CS 141 Introduction to Computer Science I

Course Syllabus -- Spring 2007

Professor: Chris Lynch
Office: Science Center 377
Phone: 268-2384
email: clynch@clarkson.edu

Office hours: Monday 3-5, Wednesday 3-5, Friday 3-4

Teaching Assistant: Wenjin Hu
Office: ITL lab (SC 334)
email: huwj@clarkson.edu

TA's Office Hours: Tuesday 1-2, Wednesday 10-12, Thursday 2:30-3:30

Course Objectives:

  1. Students should learn fundamental principles of how to solve problems through computer programming. The programming techniques will include good program design practices and programming style, resulting in programs which are correct, reliable, robust, efficient, and maintainable.
  2. Students should learn basic features of the programming language C++.

Textbook: "Problem Solving with C++: The Object of Programming",
by Walter Savitch, Addison-Wesley (any edition is OK).


1 Introduction
2 Simple Programs
2 If Statements
3 Functions
4 More about functions
7 Loops
9 Arrays
10 Strings
5 Files
6 Classes
8 Abstract Data Types


Exams: The first exam will be approximately the end of February. The second exam will be approximately the beginning of April. You are responsible for all material in the lecture, as well as any reading assignments where I specify you are responsible. Class participation is encouraged. Check Old Exams for old exams to study from.

Labs: The computer laboratory periods are scheduled every Monday , in the Internet Teaching Lab in room SC 334 on the third floor of the Science Center. These labs are an essential part of the course. It is important to come prepared for each lab, having looked through the assignment and remembering to bring all necessary materials. The lab webpage is here.

If you cannot get the lab done during the lab period, it will be due by midnight on Thursday night. If it is done my midnight on Monday, the day of the lab, then you will receive a 10% bonus.

In addition to the scheduled labs, the TA will have office hours, where he will help you complete your lab assignments, answer questions about the course, help with homework, and so on. You may come in anytime during the office hours, at your convenience. This gives you the opportunity to finish your lab work under the supervision of the TA.

Programs: In addition to the labs, there will also be additional programs assigned in class. These programs will require more thinking than the labs. Programs will be assigned in class and generally due two weeks later.

Late Policy: With computers, everything that can go wrong will go wrong at the last minute. Therefore, it is absolutely necessary that you begin your assignments early. My suggestions are as follows: Start the assignment as soon as possible, so you will immediately realize if there is something you don't know. If you start it the night before it is due, chances are that you will have some problem that you won't be able to solve in time. Please follow my suggestions. If you don't, I can guarantee trouble. If you fall behind, it will be difficult to dig yourself out.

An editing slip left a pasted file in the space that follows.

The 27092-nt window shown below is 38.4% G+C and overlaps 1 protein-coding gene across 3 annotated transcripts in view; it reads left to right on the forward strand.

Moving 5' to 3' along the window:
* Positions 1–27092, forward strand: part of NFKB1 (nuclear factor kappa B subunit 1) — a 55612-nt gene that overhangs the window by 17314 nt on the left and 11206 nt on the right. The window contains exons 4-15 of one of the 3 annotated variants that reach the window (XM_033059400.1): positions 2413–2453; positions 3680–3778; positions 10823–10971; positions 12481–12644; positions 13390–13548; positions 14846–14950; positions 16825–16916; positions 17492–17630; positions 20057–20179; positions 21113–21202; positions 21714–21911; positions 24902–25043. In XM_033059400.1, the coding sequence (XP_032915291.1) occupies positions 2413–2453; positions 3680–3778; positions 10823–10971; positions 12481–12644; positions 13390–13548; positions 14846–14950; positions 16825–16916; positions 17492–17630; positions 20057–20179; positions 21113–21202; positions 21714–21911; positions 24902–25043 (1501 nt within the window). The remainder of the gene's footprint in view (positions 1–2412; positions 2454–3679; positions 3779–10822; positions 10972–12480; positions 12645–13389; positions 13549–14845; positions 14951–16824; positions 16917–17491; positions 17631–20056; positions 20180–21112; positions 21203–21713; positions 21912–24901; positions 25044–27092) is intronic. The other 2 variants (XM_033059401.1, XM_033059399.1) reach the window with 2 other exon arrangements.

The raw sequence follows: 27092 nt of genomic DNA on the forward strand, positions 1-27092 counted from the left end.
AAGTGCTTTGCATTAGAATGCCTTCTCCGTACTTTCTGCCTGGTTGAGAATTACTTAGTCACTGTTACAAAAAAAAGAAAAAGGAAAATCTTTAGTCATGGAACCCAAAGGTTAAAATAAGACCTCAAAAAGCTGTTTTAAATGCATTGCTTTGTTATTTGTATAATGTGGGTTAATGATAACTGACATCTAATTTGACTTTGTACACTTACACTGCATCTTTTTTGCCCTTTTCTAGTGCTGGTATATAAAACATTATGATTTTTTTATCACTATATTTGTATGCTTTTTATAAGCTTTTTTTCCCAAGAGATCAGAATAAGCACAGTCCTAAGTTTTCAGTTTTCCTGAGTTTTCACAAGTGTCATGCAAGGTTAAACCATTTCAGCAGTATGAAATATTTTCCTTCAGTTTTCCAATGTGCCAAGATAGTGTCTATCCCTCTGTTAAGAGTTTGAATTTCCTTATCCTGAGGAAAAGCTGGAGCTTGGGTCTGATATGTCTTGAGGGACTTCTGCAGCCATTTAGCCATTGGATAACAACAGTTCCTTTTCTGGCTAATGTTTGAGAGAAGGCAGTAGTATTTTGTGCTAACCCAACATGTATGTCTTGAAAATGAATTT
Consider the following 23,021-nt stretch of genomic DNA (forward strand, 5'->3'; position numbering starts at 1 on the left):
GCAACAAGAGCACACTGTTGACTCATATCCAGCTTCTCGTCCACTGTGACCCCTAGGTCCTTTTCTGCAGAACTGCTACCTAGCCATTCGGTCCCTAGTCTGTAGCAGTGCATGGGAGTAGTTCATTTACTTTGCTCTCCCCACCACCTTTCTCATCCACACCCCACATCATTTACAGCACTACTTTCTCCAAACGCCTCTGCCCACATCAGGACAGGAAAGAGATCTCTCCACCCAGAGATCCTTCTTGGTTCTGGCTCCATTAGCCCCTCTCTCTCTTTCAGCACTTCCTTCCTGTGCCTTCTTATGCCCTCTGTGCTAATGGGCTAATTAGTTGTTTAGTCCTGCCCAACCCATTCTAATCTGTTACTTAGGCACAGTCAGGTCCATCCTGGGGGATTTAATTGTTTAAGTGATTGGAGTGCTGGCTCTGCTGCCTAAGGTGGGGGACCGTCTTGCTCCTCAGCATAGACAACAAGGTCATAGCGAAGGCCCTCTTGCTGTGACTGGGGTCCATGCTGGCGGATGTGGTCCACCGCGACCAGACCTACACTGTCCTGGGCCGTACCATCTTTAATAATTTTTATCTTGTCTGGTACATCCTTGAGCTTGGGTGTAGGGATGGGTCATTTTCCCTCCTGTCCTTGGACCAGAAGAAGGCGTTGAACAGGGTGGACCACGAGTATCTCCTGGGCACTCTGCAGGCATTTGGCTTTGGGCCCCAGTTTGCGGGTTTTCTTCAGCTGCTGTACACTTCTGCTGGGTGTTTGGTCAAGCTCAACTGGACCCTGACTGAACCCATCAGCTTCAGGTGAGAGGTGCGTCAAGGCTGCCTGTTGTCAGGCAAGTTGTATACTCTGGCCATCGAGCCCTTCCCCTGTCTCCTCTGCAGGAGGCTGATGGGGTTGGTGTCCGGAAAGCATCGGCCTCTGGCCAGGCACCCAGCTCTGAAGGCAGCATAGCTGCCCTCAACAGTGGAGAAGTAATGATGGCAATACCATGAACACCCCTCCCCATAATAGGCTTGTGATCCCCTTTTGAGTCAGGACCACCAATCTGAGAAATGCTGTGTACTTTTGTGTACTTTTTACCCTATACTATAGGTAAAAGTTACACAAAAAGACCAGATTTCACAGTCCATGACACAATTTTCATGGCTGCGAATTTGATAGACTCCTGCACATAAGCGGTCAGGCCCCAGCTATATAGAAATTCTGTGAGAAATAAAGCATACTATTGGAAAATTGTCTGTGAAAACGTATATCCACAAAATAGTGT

Academic integrity: Labs and programs for this class must be done individually. Feel free to discuss the assignments and strategies for solving them, but write them up yourselves. Some well-meaning students, in the process of "helping" a friend, wind up essentially doing the assignment for the friend. Not only is this not allowed, but you are really doing your friend a disservice. Programming is learned by doing it yourself.

You are encouraged to learn from each other and help each other understand Computer Science. Teach each other and exchange ideas, but be ethical -- don't copy or modify a program which isn't yours (or allow another student to write or debug your programs for you). So, if you are having trouble writing a function, don't copy the function from your friend. If you do, that will be considered cheating. In addition, you will not learn it, and will do badly on the tests. Instead, ask your friend (or somebody else) to explain to you what you need to know to write the function. Then write it yourself. It is considered cheating to look at somebody else's program, or to show your program to somebody else. I take cheating seriously. Furthermore, if you discuss your program with somebody else, that should be acknowledged in your program.

If you find yourself getting behind, please see the course instructor. We can work together to get you back on schedule. Resist the temptation to copy another's work. The penalty for the first offense will be a 0 for the assignment. A second offense will result in an F for the course. Repeated or flagrant cheating, including any cheating on tests, will result in an immediate notification to the academic integrity board.